Friday, May 25, 2007

A Perfect Groom, by Samantha James [1]

*/***** (1/5)

I really don't why I bother with these, I really don't.

Samantha James' A PERFECT GROOM reads as an immature, contemporary teenie bopper romance, replete with the bets, dances, handsome rogues, ordinary-looking heroines, tempestuous "romance"/relationships, and cliche "plotting" (if you can call it a veritable plot) we're so familiar with. I love how romance authors like to downplay the appearance of their heroines yet make their heroes the "handsomest", tallest, broad-shouldered rogues ever. I think I counted the word "handsomest" used to describe our hero Justin Sterling at least 10 times. Seriously. Not surprisingly, looks don't mean much to our experienced, handsomest rogue in all of England and he pines over our heroine Arabella's feisty "wit." Please, we can use many adjectives to describe Arabella Templeton's behavior, least of all witty. Immature dithering, repetitive and insipid introspection, constant pining over Justin's handsomest appearance, juvenile fits of anger, maybe. Witty? I don't think so.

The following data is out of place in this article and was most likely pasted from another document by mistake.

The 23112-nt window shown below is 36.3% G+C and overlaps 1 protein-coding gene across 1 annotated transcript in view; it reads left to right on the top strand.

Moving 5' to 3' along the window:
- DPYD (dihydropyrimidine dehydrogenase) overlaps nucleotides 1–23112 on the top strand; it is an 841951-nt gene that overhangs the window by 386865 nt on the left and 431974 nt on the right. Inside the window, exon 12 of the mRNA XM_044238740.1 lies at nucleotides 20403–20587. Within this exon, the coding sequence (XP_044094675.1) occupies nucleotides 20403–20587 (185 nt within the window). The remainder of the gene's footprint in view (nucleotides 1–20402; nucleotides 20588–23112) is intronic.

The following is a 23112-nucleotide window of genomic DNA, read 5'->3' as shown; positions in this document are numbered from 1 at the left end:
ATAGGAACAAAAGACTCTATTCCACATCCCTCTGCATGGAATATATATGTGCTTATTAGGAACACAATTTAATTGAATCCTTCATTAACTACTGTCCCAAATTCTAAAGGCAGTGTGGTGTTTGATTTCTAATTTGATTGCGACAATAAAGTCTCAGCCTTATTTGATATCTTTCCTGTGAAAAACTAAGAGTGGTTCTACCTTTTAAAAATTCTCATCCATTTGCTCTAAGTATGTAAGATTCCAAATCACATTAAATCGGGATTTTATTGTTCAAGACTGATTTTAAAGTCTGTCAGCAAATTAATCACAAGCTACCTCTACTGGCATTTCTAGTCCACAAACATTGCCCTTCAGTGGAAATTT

The author didn't spend much time thinking through the characterizations in A PERFECT GROOM. Around Justin Sterling, the only thing Arabella notices is his handsomest good looks, and tall, imposing size and yet she says she would like more than good looks in an ideal husband. When it's blatantly obvious that Arabella's attraction to Justin rests with Justin's handsomest good looks? Hypocritical much, Arabella? She disparages men who're after beautiful girls, yet she consistently fawns over Justin's "handsomeness", and Justin's only distinction lies with his appearance. Adolescent beyond belief, no serious mature characterization here.